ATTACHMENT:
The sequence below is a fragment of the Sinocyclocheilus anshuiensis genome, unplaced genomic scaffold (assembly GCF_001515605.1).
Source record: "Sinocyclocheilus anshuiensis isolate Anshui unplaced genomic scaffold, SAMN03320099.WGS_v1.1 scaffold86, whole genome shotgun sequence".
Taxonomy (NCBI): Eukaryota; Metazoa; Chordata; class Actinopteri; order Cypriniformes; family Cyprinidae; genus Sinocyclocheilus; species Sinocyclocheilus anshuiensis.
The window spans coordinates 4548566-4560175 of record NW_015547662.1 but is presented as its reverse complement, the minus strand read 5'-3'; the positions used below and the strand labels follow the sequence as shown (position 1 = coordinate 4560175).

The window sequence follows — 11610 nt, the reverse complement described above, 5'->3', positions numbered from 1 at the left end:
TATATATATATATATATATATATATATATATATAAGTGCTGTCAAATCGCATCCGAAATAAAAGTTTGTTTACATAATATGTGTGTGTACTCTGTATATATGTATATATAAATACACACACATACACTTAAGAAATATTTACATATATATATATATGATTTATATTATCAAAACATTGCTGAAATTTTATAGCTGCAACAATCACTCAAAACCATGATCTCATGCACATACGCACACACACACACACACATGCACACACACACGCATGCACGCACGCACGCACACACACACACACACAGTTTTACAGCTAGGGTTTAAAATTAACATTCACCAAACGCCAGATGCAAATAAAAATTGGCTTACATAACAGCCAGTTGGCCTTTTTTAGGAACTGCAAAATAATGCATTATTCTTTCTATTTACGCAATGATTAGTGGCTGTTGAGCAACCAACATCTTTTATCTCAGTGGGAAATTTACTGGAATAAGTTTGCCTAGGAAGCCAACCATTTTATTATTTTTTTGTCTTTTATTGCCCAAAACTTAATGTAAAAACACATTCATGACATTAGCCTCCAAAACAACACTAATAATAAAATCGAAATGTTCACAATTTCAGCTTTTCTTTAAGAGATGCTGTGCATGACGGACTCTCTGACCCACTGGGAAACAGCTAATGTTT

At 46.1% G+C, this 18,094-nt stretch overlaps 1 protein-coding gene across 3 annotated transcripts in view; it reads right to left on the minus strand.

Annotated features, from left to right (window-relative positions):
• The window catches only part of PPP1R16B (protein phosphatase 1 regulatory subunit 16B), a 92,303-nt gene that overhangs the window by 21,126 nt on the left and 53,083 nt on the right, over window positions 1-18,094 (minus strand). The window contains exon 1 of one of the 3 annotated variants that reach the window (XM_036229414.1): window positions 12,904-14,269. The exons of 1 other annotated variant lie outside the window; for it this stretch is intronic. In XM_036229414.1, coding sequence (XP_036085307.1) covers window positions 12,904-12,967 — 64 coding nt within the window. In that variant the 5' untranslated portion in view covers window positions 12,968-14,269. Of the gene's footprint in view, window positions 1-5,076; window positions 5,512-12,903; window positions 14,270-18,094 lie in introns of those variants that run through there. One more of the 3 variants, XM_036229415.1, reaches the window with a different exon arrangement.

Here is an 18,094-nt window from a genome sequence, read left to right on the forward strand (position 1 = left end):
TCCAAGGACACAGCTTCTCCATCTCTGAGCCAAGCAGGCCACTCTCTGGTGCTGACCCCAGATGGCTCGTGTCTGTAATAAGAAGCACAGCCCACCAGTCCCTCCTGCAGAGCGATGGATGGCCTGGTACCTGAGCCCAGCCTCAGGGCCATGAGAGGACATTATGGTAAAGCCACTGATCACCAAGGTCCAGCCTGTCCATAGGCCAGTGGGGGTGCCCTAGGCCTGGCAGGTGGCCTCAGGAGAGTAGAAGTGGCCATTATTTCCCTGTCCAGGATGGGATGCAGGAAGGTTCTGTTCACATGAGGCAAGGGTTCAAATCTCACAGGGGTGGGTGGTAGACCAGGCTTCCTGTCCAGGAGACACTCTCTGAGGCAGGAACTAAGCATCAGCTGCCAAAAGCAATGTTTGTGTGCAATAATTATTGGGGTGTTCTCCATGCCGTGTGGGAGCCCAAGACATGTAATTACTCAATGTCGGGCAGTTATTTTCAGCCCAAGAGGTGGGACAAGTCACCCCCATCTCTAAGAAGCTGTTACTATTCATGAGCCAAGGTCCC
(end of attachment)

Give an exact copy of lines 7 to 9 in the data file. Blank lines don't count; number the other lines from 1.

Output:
At 46.1% G+C, this 18,094-nt stretch overlaps 1 protein-coding gene across 3 annotated transcripts in view; it reads right to left on the minus strand.

Annotated features, from left to right (window-relative positions):
• The window catches only part of PPP1R16B (protein phosphatase 1 regulatory subunit 16B), a 92,303-nt gene that overhangs the window by 21,126 nt on the left and 53,083 nt on the right, over window positions 1-18,094 (minus strand). The window contains exon 1 of one of the 3 annotated variants that reach the window (XM_036229414.1): window positions 12,904-14,269. The exons of 1 other annotated variant lie outside the window; for it this stretch is intronic. In XM_036229414.1, coding sequence (XP_036085307.1) covers window positions 12,904-12,967 — 64 coding nt within the window. In that variant the 5' untranslated portion in view covers window positions 12,968-14,269. Of the gene's footprint in view, window positions 1-5,076; window positions 5,512-12,903; window positions 14,270-18,094 lie in introns of those variants that run through there. One more of the 3 variants, XM_036229415.1, reaches the window with a different exon arrangement.